Abduction at Beslan airport violated European Convention on Human Rights
Today the European Court of Human Rights ruled in the case Z. and Khatuyeva v Russia that the arrest and abduction of Mr Zhamalayla Yanayev in December 2004 violated his right to life under the European Convention on Human Rights. The case was brought by the European Human Rights Advocacy Centre (EHRAC), based at Middlesex University, and the Russian NGO Memorial, based in Moscow. Mr Yanayev’s wife was awarded 60,000 EUR in damages.
On 28 December 2004, Mr Yanayev was due to fly from Beslan to Moscow, where he was going for medical treatment and to visit a friend. On phoning his friend three days later, his wife discovered that he had not flown to Moscow. The next day she went to Beslan airport and spoke to the head of the airport police, who told her that he had been approached by Servicemen of the “Regional Department for Combating Organised Crime” of the Ministry of the Interior. They did not produce any arrest papers. Mr Yanayev was called for and taken from the departure zone by the men, and driven away. There were witnesses to this, including the airport security guards. The family has not heard from Mr Yanayev since.
The next day his wife complained to the Vladikavkaz transport prosecutor’s office, and in the following days to various other bodies, but without success. A criminal investigation was opened in February 2005 and was closed in May 2006, without identifying any perpetrators or what had happened to Mr Yanayev.
The applicants, his sister and wife, argued that Mr Yanayev’s right to life was violated by his arrest and disappearance, and that he was killed by State agents, and that no effective investigation was carried out. They also argued that the mental anguish caused by the State’s indifferent attitude violated the prohibition of inhuman or degrading treatment. Furthermore they complained that his unacknowledged detention violated his right to liberty, and that they did not have an effective remedy to challenge these violations.
The Russian Government argued that the applicants failed to exhaust domestic remedies, and “could have claimed damages in civil proceedings”. They further claimed that no information “beyond reasonable doubt” could prove State agents had been involved in the abduction. Nor could it be assumed he was dead.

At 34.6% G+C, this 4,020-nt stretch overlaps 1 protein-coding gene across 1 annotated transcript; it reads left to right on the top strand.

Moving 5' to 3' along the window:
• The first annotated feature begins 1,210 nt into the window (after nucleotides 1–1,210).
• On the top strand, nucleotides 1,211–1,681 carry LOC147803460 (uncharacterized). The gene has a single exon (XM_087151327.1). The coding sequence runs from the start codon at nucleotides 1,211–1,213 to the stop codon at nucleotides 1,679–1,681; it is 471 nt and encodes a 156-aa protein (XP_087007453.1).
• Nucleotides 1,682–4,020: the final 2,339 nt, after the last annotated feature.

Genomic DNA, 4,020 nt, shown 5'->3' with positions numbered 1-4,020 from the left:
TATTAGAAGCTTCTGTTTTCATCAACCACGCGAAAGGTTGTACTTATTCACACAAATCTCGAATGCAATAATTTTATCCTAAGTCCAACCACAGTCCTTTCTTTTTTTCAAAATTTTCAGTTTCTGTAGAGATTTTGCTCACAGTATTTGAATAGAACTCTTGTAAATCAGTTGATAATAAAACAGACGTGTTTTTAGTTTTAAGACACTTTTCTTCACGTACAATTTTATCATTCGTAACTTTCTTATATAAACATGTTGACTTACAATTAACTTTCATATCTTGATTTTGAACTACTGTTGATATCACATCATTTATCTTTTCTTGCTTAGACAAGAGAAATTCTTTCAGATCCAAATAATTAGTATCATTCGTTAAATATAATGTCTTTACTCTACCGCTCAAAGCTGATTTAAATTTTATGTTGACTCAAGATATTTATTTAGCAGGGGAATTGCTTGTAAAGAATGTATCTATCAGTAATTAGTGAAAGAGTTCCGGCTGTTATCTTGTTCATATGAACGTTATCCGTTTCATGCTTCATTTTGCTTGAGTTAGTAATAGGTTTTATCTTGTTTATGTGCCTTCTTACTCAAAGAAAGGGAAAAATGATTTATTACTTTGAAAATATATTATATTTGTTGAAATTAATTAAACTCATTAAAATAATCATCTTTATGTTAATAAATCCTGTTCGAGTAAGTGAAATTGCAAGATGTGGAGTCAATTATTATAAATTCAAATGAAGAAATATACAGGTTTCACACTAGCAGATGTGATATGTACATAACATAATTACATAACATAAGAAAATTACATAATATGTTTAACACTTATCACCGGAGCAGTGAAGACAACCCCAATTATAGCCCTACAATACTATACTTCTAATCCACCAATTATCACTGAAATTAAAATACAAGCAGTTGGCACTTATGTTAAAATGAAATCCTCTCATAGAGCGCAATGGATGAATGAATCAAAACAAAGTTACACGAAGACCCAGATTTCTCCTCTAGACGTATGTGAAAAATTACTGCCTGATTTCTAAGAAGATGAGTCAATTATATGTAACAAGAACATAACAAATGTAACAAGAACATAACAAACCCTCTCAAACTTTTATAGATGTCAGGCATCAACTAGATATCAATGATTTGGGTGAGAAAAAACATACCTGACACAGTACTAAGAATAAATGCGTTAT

The European Court found that the right to life had been violated as it could be “sufficiently established” that Mr Yanayev was detained by State agents, and as nothing has been heard from him since, he could be presumed dead. A further violation of the right to life was found on account of the inadequacies in the investigation into the abduction, which was carried out without taking “the most obvious steps” and with delays which “diminished the prospects of solving the crime”. The Court also found violations of the prohibition of inhuman or degrading treatment and the right to liberty on account of the mental suffering caused to the applicants and the unlawfulness of the detention. Lastly the Court concluded that they had no available domestic remedies to challenge the alleged violations.
Prof. Philip Leach, Director of the European Human Rights Advocacy Centre, commented on the judgment:
“This case is another shocking example of the Russian government’s failure to guarantee even the most basic human rights of its citizens. On the eve of the Sochi Olympics, which the whole world will be watching closely, it is vital that such cases are not forgotten and that the Russian government carries out effective investigations into such grave human rights violations.”
Z. and Khatuyeva v Russia (Nos. 39436/06 and 40169/07) 30.01.14. Two individual applications were originally submitted from Mr Yanayev’s sister and his wife (who was represented by EHRAC/Memorial). The Court joined the two applications.